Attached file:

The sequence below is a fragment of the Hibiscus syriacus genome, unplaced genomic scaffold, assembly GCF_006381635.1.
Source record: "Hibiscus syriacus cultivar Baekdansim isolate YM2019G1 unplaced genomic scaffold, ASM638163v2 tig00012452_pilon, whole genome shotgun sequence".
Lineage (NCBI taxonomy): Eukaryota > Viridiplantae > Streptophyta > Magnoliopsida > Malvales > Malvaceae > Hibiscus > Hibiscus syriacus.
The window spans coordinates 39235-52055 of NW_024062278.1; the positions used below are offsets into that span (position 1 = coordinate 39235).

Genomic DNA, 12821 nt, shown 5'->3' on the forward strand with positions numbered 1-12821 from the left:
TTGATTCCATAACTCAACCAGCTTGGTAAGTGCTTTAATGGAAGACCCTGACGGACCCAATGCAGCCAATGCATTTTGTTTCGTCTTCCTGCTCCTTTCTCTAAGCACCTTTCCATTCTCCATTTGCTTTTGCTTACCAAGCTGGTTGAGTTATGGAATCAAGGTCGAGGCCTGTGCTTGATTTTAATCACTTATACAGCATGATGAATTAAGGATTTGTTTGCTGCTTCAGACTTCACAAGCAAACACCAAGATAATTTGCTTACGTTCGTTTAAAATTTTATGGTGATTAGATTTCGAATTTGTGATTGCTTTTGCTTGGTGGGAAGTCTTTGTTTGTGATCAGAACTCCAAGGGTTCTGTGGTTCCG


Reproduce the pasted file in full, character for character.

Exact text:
The sequence below is a fragment of the Hibiscus syriacus genome, unplaced genomic scaffold, assembly GCF_006381635.1.
Source record: "Hibiscus syriacus cultivar Baekdansim isolate YM2019G1 unplaced genomic scaffold, ASM638163v2 tig00012452_pilon, whole genome shotgun sequence".
Lineage (NCBI taxonomy): Eukaryota > Viridiplantae > Streptophyta > Magnoliopsida > Malvales > Malvaceae > Hibiscus > Hibiscus syriacus.
The window spans coordinates 39235-52055 of NW_024062278.1; the positions used below are offsets into that span (position 1 = coordinate 39235).

Genomic DNA, 12821 nt, shown 5'->3' on the forward strand with positions numbered 1-12821 from the left:
TTGATTCCATAACTCAACCAGCTTGGTAAGTGCTTTAATGGAAGACCCTGACGGACCCAATGCAGCCAATGCATTTTGTTTCGTCTTCCTGCTCCTTTCTCTAAGCACCTTTCCATTCTCCATTTGCTTTTGCTTACCAAGCTGGTTGAGTTATGGAATCAAGGTCGAGGCCTGTGCTTGATTTTAATCACTTATACAGCATGATGAATTAAGGATTTGTTTGCTGCTTCAGACTTCACAAGCAAACACCAAGATAATTTGCTTACGTTCGTTTAAAATTTTATGGTGATTAGATTTCGAATTTGTGATTGCTTTTGCTTGGTGGGAAGTCTTTGTTTGTGATCAGAACTCCAAGGGTTCTGTGGTTCCG